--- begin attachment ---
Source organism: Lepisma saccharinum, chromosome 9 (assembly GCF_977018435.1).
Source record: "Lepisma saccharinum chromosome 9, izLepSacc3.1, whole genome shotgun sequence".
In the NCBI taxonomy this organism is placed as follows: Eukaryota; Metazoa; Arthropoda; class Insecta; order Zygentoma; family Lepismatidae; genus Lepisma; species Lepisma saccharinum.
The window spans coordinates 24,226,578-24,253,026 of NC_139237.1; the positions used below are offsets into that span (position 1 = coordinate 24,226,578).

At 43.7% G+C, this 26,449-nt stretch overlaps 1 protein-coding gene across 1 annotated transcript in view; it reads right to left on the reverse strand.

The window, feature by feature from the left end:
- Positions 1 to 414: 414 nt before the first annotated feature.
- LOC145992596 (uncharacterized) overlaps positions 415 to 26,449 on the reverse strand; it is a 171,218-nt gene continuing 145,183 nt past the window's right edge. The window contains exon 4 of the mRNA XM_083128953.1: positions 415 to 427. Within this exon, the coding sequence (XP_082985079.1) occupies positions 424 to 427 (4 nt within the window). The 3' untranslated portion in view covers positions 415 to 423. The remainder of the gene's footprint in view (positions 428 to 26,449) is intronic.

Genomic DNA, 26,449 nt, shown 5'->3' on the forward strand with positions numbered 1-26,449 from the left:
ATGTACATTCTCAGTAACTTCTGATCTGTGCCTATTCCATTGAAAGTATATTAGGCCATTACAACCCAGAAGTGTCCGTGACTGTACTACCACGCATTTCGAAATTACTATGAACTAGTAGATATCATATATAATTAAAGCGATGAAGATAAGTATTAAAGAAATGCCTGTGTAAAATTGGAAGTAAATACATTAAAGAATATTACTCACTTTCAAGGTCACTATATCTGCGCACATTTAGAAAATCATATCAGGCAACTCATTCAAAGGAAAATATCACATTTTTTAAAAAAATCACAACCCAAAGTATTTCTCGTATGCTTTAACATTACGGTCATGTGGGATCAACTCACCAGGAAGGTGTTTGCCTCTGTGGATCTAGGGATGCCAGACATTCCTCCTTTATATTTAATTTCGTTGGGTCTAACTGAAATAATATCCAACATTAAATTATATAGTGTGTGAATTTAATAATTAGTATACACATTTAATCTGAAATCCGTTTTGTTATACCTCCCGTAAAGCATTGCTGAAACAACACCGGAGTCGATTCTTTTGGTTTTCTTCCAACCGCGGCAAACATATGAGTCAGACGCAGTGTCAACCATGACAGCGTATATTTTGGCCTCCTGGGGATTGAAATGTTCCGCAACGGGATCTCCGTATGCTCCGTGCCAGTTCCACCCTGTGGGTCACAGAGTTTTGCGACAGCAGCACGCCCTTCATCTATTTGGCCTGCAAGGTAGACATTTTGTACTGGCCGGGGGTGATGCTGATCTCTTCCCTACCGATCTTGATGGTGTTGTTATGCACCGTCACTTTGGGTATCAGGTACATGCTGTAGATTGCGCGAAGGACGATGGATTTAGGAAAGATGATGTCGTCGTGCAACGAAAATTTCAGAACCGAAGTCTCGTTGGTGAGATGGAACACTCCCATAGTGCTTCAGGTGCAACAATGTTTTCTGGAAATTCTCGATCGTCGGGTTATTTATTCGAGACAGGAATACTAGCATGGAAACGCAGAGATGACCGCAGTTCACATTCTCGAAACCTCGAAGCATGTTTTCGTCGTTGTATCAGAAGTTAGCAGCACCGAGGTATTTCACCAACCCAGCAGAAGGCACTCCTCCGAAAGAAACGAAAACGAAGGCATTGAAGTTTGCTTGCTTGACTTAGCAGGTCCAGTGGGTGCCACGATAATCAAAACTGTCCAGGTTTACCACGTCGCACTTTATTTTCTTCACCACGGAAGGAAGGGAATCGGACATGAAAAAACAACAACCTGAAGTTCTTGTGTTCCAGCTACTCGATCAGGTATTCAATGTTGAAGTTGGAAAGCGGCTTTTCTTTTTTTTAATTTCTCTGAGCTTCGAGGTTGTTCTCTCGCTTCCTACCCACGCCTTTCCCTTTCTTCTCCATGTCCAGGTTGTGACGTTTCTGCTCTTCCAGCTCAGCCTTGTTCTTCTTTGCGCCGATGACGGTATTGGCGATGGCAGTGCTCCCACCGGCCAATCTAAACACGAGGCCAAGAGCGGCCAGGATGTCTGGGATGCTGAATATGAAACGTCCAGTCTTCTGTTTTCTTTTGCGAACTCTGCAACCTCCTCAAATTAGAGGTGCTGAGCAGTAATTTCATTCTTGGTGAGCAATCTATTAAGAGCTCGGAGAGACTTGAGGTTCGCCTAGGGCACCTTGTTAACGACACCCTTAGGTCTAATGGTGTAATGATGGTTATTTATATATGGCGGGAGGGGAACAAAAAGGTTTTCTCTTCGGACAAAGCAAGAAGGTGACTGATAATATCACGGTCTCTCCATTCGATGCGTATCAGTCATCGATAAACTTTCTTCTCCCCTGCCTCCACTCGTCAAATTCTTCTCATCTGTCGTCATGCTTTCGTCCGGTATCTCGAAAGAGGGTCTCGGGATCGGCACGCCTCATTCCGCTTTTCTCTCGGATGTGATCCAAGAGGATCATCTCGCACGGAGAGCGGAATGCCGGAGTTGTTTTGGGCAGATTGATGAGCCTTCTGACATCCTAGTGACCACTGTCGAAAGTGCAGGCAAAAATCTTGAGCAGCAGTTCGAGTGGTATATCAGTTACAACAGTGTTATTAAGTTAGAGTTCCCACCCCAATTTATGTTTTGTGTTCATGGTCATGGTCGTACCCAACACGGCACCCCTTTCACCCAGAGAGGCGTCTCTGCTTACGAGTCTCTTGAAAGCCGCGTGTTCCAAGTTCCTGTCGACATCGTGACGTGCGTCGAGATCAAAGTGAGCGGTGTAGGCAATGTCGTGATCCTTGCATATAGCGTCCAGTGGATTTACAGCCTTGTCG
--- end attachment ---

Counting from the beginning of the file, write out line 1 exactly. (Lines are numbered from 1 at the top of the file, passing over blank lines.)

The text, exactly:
Source organism: Lepisma saccharinum, chromosome 9 (assembly GCF_977018435.1).